Now that his truck is gone there’s space in the driveway
basketball hoop tattered in still night air.
I’m frozen in my young body picking up pieces 
of a wreck. I’m in my room examining the crater 
in me. Between screams, mom shoves his plates 
in my hands–pain rippling into the lush backyard. 
Beyond the blue-black hills, is a river in motion—
the river that hears this house. Mom throws them 
one by one into the air. I’ve never seen this power—
how far they go, then explode. She makes me practice 
rage, but my power fails to go that far.
White plates like the white moon watch me break.
All night the river cries porcelain. You would think 
when the birds scattered their home destroyed 
that they thought I was a man.
The next day there is nothing

to eat and nothing left to put it on.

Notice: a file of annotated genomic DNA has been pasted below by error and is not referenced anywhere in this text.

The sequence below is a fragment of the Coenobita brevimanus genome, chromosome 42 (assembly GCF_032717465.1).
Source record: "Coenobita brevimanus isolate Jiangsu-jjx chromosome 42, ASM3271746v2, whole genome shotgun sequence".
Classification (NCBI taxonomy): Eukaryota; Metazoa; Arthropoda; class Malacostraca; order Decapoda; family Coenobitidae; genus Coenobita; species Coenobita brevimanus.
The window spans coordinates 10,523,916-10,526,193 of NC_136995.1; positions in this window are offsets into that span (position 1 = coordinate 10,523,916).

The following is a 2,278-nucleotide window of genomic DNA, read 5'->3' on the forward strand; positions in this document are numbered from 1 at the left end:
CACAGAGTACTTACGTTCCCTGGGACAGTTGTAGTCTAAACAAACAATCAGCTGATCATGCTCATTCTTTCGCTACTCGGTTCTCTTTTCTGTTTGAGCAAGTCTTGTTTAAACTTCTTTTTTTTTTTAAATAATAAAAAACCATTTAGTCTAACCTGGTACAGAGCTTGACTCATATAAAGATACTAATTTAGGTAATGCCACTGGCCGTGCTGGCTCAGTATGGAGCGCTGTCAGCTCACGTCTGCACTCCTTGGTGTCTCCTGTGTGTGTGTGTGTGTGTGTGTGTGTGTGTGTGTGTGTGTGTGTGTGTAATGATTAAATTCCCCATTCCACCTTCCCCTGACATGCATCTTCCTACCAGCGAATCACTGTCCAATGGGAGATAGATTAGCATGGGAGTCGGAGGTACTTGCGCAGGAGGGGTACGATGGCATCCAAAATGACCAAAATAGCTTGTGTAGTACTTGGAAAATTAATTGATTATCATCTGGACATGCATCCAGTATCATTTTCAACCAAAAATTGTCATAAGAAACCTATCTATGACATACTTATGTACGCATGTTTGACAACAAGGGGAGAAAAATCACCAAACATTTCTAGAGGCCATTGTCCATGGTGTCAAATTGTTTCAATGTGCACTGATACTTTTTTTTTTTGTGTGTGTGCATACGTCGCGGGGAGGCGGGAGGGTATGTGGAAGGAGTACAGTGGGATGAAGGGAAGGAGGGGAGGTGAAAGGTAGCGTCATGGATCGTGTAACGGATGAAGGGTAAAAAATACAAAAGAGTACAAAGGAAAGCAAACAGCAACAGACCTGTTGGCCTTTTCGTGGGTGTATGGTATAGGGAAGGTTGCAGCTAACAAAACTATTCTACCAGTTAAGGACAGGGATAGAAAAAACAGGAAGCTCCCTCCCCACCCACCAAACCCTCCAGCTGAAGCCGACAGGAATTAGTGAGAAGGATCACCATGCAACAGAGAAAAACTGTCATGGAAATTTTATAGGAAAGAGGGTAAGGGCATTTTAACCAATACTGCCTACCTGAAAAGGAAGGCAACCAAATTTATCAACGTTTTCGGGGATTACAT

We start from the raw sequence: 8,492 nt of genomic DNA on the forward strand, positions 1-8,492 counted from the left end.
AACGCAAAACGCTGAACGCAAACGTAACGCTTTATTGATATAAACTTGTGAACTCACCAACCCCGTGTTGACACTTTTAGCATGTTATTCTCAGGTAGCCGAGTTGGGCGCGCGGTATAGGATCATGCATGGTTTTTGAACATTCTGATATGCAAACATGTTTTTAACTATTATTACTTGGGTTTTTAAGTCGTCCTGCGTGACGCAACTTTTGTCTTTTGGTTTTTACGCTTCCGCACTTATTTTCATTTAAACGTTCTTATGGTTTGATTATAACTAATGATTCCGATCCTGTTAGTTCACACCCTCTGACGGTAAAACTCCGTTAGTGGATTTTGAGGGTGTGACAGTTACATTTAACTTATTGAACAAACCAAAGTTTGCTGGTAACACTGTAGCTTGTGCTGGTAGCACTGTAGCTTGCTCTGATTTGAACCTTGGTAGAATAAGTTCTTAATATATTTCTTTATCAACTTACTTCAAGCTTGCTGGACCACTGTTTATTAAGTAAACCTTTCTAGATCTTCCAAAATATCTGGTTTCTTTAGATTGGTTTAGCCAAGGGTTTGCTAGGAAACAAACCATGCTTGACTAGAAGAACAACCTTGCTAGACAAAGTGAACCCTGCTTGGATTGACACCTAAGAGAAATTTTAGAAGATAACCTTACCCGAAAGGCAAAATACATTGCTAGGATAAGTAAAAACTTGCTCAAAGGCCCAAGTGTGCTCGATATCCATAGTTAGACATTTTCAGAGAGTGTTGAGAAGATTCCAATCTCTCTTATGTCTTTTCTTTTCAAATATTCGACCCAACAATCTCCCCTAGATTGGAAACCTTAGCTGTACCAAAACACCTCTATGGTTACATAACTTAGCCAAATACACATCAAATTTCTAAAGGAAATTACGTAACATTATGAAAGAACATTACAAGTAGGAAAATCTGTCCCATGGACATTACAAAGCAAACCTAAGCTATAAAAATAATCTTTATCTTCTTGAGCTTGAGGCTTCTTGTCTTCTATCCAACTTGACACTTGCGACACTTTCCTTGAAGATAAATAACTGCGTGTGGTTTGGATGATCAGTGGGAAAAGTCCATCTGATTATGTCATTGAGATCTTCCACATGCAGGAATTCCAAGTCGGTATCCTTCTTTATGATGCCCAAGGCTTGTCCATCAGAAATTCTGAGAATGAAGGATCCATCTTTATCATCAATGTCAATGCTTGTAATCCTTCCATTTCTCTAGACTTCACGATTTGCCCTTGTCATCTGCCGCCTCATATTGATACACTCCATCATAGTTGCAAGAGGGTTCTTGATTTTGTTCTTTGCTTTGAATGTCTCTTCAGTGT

Dare Williams is a Queer HIV-positive poet and literary worker rooted in Southern California. A 2019 PEN America Emerging Voices Fellow, he has received support/fellowships for his work from John Ashbury Home School, The Frost Place, Brooklyn Poets, Breadloaf, Tin House, and Vermont Studio Center. His work has been featured in FoglifterFrontierPoetry Northwest, and elsewhere. He is an associate poetry editor at Hooligan Magazine and is currently in the MFA program at Warren Wilson College. To learn more about Dare’s writing, visit Darewilliams.com.

Next Page (Dare Williams)

Previous Page (Smitha Sehgal)